- What is triggering you and how might this be related to your past trauma? For example, if your partner is chronically distancing, this could easily trigger fears of abandonment in real-time.
- Is your need to hold onto anger or feelings of victimization helpful to you? If your victimization is not making you feel any better, you should search for a new solution to address your pain. You might even want to consider getting professional help.
- Is your inability to let go of past hurts worth the deterioration of your relationship? People often fail to realize the long-term damage their resentful feelings are doing to their relationship—they are too tied up in their own victim to worry about it. You must weigh the potential consequences of your behavior.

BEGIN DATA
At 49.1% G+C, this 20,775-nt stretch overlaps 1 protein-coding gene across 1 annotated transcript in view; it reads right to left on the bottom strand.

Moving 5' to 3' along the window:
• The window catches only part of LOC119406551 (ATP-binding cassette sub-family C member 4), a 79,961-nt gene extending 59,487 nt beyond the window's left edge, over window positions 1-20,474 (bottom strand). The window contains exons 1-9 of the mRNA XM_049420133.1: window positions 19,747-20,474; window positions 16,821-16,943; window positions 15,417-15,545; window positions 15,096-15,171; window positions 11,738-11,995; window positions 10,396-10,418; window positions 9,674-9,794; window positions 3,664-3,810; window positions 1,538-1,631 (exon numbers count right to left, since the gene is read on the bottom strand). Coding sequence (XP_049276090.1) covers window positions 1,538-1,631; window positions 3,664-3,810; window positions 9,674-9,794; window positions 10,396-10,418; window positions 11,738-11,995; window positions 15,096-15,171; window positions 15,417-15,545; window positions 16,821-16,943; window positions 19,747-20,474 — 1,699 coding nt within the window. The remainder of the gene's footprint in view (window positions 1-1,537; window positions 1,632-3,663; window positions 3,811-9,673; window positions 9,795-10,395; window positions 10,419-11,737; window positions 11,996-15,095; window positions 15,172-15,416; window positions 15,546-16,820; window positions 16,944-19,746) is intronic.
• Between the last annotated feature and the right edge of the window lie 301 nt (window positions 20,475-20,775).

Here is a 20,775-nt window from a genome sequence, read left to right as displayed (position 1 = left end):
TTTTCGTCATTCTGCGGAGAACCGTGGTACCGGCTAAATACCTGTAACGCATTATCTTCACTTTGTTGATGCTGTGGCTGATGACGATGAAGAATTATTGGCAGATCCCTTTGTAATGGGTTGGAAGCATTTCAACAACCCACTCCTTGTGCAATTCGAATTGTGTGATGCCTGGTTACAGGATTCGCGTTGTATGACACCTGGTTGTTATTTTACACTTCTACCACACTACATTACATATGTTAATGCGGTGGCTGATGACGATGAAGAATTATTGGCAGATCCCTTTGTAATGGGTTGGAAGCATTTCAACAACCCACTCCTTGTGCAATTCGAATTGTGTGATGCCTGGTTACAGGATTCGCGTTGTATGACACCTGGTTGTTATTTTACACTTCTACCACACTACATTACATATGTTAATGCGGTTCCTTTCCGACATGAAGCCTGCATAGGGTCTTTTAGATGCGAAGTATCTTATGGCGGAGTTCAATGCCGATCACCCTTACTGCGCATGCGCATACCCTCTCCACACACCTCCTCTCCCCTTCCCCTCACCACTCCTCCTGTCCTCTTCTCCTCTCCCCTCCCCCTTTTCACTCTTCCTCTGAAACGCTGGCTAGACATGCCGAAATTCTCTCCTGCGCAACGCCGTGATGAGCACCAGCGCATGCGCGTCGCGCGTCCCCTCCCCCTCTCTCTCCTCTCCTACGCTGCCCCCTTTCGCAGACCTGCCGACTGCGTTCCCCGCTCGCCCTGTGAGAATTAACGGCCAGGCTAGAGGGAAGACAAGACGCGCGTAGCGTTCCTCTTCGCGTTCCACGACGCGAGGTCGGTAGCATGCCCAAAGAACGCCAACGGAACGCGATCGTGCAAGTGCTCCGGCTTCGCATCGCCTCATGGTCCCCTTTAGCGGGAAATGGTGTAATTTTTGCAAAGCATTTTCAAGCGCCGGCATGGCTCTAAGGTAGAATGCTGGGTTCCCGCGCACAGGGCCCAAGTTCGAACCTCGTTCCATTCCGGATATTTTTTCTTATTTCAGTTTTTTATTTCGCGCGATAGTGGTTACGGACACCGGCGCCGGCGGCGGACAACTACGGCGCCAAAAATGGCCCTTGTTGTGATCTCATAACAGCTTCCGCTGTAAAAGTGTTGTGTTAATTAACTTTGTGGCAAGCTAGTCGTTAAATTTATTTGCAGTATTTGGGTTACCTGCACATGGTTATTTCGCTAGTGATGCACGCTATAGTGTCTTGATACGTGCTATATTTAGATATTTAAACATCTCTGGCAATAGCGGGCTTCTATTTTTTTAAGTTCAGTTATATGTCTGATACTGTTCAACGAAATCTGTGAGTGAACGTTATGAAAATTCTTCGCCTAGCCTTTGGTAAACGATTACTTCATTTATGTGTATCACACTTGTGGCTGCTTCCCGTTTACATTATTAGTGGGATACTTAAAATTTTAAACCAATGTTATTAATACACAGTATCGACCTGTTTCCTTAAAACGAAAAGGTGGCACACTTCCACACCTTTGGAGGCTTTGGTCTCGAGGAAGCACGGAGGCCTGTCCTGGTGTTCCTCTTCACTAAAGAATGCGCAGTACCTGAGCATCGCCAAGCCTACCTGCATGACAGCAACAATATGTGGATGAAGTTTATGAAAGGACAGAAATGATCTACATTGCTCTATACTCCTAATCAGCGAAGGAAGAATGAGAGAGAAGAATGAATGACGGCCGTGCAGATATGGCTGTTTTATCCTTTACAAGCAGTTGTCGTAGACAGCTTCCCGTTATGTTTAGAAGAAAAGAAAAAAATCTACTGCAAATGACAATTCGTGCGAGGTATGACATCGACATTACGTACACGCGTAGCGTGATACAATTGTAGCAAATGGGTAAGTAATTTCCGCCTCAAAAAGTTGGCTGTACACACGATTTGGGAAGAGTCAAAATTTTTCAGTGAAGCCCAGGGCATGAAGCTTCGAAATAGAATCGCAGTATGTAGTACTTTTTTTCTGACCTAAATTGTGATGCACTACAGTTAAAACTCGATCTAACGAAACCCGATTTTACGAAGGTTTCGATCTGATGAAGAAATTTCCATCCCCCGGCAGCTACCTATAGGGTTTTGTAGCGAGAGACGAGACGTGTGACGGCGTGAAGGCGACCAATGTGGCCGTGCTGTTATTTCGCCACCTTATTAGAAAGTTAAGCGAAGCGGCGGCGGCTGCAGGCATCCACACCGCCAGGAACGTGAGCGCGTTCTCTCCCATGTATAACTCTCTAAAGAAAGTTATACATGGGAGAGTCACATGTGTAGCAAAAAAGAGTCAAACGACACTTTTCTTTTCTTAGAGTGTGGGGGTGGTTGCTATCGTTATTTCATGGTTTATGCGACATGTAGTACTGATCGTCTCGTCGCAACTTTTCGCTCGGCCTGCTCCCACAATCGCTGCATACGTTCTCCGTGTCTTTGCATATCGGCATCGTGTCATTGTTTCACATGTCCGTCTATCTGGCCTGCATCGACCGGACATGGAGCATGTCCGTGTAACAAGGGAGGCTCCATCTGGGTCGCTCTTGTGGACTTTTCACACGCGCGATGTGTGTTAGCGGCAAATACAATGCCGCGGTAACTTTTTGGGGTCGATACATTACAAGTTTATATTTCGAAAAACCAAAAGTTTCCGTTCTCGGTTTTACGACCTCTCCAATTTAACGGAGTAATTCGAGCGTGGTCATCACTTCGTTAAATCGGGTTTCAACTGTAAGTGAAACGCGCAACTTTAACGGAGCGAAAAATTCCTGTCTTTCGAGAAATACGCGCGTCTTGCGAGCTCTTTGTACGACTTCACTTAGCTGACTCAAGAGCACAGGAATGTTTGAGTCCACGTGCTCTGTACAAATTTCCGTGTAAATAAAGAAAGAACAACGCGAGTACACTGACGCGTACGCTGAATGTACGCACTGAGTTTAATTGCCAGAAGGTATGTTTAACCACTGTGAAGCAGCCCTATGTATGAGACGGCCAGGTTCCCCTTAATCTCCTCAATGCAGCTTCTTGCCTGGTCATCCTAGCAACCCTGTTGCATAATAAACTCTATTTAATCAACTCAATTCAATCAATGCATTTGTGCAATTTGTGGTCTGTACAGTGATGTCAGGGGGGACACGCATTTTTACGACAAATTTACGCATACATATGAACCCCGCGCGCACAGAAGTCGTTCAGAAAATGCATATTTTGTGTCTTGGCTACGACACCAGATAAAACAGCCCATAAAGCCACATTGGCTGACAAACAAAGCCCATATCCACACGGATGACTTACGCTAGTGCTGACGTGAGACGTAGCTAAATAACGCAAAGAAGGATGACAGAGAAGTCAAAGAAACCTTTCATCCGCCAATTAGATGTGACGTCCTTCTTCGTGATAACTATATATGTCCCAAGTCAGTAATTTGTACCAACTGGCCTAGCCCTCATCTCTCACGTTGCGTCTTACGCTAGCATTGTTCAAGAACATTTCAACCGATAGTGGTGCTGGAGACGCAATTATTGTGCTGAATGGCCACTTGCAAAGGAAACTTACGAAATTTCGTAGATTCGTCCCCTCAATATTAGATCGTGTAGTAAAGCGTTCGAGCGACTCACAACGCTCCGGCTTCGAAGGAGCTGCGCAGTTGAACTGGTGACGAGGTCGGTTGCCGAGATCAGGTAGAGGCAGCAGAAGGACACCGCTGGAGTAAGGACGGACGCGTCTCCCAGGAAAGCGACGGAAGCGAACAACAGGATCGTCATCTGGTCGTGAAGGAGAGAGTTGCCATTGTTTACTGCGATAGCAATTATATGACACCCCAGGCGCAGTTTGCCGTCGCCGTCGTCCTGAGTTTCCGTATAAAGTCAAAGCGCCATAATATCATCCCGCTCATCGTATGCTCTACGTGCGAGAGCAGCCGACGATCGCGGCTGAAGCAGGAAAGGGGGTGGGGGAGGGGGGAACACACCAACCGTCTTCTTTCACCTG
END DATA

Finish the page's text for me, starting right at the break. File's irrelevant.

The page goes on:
- Do you think replacing those nearest to you—especially your partner—will make you happier? In some cases, you may be right, but in most situations, you will be wrong. Do not fool yourself. Without deep change, you will only replicate your all-too-familiar feelings and dynamics with a new partner.
- Does your partner exhibit angry victim-like symptoms as well? This is an important concept to consider because people with similar, deep issues tend to find one another and unconsciously collude to maintain their dysfunction. For example, if you “and” your partner were victimized in some way, you both might tend to overreact to one another in sensitive times—a dynamic that will only add to a mutual sense of injustice. Because neither party will be strong enough to rescue the other in such a scenario, I liken this to: “having two drowning victims and no lifeguard.”